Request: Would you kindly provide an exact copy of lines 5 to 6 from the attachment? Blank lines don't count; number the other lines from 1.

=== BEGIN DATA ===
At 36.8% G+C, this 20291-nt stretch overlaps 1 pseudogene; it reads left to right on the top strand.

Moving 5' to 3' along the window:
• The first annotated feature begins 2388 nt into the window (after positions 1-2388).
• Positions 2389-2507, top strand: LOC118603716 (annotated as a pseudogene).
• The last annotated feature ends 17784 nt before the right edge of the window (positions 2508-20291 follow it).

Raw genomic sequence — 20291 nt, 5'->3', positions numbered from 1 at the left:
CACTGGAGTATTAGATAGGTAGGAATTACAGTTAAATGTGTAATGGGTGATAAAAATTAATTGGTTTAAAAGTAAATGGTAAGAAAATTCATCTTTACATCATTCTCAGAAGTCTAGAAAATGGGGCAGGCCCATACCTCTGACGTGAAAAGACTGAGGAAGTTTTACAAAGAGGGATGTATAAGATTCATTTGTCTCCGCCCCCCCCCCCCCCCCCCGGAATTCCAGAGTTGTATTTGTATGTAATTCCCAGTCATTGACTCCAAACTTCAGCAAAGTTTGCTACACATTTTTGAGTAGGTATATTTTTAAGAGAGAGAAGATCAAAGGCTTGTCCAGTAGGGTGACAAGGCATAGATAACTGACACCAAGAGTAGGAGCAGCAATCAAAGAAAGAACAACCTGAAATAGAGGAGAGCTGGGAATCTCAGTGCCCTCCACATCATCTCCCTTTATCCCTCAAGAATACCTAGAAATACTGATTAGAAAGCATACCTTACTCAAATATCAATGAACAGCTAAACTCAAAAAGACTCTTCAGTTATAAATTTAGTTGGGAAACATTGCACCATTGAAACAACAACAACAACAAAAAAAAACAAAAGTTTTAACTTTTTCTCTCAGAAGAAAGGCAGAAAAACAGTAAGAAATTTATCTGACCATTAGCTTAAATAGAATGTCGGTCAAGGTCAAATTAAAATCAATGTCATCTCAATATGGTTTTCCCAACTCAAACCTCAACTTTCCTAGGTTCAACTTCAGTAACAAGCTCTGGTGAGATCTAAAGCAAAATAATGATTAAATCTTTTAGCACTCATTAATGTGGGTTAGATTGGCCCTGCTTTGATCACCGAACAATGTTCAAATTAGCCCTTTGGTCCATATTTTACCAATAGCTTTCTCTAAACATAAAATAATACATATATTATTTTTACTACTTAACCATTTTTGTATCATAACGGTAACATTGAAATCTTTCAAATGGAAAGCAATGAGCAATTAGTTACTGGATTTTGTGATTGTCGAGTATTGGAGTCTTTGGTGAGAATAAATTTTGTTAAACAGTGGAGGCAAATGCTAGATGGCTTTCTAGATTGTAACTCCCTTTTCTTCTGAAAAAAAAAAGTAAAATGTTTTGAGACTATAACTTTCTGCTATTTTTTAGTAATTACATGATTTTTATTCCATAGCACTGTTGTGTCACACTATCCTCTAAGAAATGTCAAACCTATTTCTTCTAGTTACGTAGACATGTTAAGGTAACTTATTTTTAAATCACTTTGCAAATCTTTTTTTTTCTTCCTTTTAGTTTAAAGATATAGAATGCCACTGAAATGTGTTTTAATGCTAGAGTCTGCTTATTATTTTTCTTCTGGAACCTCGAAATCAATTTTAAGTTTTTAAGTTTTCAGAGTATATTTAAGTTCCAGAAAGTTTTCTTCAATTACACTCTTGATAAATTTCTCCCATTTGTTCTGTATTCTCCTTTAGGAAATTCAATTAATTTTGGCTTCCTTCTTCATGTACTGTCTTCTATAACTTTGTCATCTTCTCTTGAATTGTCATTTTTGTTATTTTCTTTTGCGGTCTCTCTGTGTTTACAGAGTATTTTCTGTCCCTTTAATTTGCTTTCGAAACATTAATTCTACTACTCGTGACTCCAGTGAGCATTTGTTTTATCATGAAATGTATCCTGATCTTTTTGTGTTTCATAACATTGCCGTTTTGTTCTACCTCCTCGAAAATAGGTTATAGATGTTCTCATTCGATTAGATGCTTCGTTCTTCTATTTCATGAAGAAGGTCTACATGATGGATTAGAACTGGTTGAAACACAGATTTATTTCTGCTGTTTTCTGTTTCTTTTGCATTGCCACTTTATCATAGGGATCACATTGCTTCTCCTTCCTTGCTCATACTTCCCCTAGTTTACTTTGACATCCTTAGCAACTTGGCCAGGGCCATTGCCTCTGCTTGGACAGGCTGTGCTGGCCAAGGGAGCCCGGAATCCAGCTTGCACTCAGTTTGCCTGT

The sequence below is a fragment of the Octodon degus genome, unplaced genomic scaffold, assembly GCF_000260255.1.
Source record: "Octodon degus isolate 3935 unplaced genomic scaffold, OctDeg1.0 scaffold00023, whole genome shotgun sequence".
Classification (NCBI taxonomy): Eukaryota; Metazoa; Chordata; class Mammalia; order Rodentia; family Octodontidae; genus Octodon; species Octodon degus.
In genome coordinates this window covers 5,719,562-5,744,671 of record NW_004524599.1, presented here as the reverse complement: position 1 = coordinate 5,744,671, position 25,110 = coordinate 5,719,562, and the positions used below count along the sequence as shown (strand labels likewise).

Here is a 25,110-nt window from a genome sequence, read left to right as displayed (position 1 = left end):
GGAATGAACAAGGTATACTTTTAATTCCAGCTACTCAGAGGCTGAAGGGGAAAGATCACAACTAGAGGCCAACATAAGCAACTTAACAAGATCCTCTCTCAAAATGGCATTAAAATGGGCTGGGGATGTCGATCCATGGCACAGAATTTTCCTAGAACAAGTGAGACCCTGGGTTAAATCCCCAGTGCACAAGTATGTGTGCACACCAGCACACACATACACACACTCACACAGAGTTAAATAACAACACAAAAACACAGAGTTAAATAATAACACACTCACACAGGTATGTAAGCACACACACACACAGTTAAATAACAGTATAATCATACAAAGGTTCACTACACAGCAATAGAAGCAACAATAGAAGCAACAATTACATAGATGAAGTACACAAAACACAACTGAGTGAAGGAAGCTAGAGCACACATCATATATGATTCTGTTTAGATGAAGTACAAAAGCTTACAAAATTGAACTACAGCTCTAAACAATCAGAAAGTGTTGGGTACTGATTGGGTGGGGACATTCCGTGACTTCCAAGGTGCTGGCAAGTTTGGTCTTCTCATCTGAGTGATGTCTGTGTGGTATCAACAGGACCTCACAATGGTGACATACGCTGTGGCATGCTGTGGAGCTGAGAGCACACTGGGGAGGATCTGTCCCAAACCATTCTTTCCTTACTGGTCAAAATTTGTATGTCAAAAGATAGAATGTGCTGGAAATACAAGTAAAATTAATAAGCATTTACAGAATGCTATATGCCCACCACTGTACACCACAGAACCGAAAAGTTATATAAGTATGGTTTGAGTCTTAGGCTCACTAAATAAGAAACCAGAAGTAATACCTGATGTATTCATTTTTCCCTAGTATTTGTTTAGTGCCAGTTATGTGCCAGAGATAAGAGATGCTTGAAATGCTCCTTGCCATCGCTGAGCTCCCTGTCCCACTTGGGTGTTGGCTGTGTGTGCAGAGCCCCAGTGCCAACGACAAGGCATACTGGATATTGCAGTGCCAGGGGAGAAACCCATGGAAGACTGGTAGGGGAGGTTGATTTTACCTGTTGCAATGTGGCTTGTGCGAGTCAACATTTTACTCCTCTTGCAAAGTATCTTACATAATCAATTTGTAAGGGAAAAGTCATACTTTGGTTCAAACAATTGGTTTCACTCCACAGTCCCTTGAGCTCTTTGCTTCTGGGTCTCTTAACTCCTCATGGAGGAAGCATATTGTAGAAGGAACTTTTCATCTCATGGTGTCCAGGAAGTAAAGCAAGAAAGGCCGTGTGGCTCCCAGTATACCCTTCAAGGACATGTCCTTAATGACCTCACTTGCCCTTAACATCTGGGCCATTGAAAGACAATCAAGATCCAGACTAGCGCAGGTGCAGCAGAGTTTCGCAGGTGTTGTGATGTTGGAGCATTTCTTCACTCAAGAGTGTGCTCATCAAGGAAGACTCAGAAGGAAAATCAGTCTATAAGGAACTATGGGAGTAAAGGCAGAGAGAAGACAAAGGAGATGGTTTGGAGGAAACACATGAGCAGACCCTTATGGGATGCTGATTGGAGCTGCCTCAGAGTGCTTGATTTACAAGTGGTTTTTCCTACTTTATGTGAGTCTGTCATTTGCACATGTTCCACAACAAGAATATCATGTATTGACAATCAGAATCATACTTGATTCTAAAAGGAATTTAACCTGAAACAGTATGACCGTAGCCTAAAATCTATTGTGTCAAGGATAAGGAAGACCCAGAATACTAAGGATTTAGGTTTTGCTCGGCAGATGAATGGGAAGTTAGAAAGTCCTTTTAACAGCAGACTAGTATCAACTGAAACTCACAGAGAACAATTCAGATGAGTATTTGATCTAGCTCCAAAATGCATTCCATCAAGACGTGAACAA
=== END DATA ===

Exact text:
• The last annotated feature ends 17784 nt before the right edge of the window (positions 2508-20291 follow it).

Raw genomic sequence — 20291 nt, 5'->3', positions numbered from 1 at the left: